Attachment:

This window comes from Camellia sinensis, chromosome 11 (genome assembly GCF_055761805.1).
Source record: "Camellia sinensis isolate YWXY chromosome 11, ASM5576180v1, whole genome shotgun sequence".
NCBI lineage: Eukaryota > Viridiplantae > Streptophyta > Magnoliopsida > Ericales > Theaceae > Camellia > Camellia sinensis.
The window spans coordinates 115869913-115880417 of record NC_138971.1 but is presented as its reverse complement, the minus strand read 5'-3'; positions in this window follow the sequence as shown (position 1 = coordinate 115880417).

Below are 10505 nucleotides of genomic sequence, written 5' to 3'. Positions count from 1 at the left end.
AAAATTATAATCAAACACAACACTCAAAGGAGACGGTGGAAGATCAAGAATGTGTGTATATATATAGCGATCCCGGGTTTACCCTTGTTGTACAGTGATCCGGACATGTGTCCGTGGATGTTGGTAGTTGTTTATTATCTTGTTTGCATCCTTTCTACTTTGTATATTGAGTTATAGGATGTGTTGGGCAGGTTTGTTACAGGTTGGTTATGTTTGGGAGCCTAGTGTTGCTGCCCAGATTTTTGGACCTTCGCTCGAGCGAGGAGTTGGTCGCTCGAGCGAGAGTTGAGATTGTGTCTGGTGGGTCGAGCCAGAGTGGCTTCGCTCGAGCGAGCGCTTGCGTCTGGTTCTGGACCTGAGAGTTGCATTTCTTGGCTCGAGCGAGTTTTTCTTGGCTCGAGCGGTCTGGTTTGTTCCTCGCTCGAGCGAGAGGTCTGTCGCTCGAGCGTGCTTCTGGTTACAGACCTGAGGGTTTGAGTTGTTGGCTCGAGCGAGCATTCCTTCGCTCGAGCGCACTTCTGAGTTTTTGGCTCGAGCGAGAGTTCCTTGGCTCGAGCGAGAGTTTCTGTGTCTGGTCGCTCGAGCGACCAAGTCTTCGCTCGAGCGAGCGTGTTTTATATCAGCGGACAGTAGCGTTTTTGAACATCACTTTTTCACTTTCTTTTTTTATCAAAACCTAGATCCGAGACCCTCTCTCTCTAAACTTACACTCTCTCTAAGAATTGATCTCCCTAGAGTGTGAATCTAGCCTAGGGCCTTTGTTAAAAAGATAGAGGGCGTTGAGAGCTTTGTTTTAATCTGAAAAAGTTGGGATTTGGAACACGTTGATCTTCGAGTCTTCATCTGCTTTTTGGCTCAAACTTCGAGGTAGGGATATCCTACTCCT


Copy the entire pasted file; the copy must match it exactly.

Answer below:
This window comes from Camellia sinensis, chromosome 11 (genome assembly GCF_055761805.1).
Source record: "Camellia sinensis isolate YWXY chromosome 11, ASM5576180v1, whole genome shotgun sequence".
NCBI lineage: Eukaryota > Viridiplantae > Streptophyta > Magnoliopsida > Ericales > Theaceae > Camellia > Camellia sinensis.
The window spans coordinates 115869913-115880417 of record NC_138971.1 but is presented as its reverse complement, the minus strand read 5'-3'; positions in this window follow the sequence as shown (position 1 = coordinate 115880417).

Below are 10505 nucleotides of genomic sequence, written 5' to 3'. Positions count from 1 at the left end.
AAAATTATAATCAAACACAACACTCAAAGGAGACGGTGGAAGATCAAGAATGTGTGTATATATATAGCGATCCCGGGTTTACCCTTGTTGTACAGTGATCCGGACATGTGTCCGTGGATGTTGGTAGTTGTTTATTATCTTGTTTGCATCCTTTCTACTTTGTATATTGAGTTATAGGATGTGTTGGGCAGGTTTGTTACAGGTTGGTTATGTTTGGGAGCCTAGTGTTGCTGCCCAGATTTTTGGACCTTCGCTCGAGCGAGGAGTTGGTCGCTCGAGCGAGAGTTGAGATTGTGTCTGGTGGGTCGAGCCAGAGTGGCTTCGCTCGAGCGAGCGCTTGCGTCTGGTTCTGGACCTGAGAGTTGCATTTCTTGGCTCGAGCGAGTTTTTCTTGGCTCGAGCGGTCTGGTTTGTTCCTCGCTCGAGCGAGAGGTCTGTCGCTCGAGCGTGCTTCTGGTTACAGACCTGAGGGTTTGAGTTGTTGGCTCGAGCGAGCATTCCTTCGCTCGAGCGCACTTCTGAGTTTTTGGCTCGAGCGAGAGTTCCTTGGCTCGAGCGAGAGTTTCTGTGTCTGGTCGCTCGAGCGACCAAGTCTTCGCTCGAGCGAGCGTGTTTTATATCAGCGGACAGTAGCGTTTTTGAACATCACTTTTTCACTTTCTTTTTTTATCAAAACCTAGATCCGAGACCCTCTCTCTCTAAACTTACACTCTCTCTAAGAATTGATCTCCCTAGAGTGTGAATCTAGCCTAGGGCCTTTGTTAAAAAGATAGAGGGCGTTGAGAGCTTTGTTTTAATCTGAAAAAGTTGGGATTTGGAACACGTTGATCTTCGAGTCTTCATCTGCTTTTTGGCTCAAACTTCGAGGTAGGGATATCCTACTCCT